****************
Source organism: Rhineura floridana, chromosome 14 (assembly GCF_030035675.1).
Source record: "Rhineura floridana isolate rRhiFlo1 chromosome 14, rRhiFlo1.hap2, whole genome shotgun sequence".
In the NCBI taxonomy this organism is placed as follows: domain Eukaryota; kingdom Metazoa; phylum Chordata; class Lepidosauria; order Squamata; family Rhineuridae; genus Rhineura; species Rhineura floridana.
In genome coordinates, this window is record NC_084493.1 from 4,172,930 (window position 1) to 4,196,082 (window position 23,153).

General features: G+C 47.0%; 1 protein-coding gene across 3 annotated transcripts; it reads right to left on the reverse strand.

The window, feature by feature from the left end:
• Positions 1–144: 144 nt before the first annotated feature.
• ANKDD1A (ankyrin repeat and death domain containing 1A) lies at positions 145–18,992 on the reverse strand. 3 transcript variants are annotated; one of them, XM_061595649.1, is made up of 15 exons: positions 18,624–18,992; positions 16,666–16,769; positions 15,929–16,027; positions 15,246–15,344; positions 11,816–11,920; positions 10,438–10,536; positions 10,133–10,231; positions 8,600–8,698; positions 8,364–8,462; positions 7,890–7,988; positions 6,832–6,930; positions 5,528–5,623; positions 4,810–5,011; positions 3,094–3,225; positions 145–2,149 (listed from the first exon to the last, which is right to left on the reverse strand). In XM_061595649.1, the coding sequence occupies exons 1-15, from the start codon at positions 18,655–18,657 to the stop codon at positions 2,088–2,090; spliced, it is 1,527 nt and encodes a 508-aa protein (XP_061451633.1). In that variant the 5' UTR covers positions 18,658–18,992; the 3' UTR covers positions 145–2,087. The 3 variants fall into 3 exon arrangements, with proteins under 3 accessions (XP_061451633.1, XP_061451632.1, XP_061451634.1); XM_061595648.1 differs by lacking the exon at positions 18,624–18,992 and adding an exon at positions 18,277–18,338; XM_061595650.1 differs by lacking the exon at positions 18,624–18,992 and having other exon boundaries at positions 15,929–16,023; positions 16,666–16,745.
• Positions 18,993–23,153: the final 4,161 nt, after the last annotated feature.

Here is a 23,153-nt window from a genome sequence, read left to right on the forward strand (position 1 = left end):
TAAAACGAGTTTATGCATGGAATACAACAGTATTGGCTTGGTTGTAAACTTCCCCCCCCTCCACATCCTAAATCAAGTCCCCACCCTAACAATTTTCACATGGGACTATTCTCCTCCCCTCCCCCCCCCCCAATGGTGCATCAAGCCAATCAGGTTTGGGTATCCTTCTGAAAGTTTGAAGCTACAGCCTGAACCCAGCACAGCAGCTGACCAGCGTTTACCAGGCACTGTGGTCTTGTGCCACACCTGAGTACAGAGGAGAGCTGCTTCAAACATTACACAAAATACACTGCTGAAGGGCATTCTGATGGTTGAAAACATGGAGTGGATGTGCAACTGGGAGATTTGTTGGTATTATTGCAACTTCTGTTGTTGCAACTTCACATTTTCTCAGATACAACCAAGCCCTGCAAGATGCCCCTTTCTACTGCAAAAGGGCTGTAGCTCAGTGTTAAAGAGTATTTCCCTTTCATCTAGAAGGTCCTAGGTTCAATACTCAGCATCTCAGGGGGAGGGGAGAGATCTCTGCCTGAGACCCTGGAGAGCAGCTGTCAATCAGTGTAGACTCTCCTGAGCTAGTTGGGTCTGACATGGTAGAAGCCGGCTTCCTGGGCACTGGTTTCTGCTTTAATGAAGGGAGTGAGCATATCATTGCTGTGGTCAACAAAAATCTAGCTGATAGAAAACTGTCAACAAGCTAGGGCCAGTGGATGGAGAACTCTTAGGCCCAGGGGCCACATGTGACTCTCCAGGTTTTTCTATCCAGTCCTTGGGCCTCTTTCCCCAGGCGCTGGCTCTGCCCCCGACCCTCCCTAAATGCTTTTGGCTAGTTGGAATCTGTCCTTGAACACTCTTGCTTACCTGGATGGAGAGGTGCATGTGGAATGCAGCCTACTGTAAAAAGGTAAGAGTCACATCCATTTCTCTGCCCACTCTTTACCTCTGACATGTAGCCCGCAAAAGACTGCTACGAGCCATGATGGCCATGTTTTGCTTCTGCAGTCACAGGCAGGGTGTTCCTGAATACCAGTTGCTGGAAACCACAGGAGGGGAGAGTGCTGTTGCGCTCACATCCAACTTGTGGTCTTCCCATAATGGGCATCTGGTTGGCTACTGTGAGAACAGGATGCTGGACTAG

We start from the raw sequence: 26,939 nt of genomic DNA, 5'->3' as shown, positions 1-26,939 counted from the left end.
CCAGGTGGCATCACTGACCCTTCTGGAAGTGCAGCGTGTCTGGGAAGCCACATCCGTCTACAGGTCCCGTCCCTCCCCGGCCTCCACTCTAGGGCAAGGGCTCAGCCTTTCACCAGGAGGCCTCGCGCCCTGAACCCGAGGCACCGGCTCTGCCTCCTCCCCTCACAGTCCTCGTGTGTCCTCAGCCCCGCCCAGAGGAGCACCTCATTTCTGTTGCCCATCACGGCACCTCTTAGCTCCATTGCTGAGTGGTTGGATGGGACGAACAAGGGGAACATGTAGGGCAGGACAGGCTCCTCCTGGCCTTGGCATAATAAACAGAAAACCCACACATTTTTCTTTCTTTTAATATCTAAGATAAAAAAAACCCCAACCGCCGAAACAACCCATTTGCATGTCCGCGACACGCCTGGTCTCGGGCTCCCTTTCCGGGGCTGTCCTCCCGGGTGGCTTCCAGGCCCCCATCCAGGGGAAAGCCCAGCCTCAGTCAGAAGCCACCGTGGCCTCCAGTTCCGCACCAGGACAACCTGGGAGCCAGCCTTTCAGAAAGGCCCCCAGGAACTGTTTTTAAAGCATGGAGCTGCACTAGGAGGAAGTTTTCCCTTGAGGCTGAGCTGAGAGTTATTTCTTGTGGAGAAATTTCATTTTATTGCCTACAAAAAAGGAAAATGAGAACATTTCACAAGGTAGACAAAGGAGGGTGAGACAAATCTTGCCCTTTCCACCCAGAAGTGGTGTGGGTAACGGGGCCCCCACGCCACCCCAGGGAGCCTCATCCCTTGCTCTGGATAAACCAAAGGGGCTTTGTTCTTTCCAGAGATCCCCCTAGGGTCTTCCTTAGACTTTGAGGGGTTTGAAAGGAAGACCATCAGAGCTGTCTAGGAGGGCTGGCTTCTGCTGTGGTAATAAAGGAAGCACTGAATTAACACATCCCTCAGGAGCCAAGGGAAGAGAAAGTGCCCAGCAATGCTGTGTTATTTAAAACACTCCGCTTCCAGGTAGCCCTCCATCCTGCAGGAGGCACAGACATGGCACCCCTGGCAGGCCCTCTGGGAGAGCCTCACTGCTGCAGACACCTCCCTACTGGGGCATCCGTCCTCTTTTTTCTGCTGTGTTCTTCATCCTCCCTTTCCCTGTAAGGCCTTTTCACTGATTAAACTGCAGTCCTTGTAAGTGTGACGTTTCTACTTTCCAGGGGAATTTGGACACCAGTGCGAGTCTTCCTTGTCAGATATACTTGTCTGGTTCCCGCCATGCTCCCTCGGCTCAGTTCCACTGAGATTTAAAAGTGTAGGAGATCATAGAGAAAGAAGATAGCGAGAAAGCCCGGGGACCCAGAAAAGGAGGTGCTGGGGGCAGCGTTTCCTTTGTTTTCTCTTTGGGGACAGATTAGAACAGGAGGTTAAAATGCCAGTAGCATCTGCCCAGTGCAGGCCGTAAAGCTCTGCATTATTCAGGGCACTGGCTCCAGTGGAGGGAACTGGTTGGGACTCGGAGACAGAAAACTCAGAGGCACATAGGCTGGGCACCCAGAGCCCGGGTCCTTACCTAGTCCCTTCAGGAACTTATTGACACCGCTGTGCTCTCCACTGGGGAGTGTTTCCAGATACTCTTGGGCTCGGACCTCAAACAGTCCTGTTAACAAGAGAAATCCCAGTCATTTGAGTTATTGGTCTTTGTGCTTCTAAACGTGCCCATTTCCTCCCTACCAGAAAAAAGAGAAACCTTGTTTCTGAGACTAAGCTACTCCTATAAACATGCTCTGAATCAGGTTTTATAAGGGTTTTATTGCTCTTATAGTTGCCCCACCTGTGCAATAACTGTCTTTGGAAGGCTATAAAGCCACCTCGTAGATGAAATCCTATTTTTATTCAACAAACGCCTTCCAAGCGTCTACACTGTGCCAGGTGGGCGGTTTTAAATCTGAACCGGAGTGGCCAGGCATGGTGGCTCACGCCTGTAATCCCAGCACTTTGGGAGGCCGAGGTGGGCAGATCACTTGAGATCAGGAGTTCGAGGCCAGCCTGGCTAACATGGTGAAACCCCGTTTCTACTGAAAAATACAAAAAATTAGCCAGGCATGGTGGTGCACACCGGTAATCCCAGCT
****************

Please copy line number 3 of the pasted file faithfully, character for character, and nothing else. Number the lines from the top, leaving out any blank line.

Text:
In the NCBI taxonomy this organism is placed as follows: domain Eukaryota; kingdom Metazoa; phylum Chordata; class Lepidosauria; order Squamata; family Rhineuridae; genus Rhineura; species Rhineura floridana.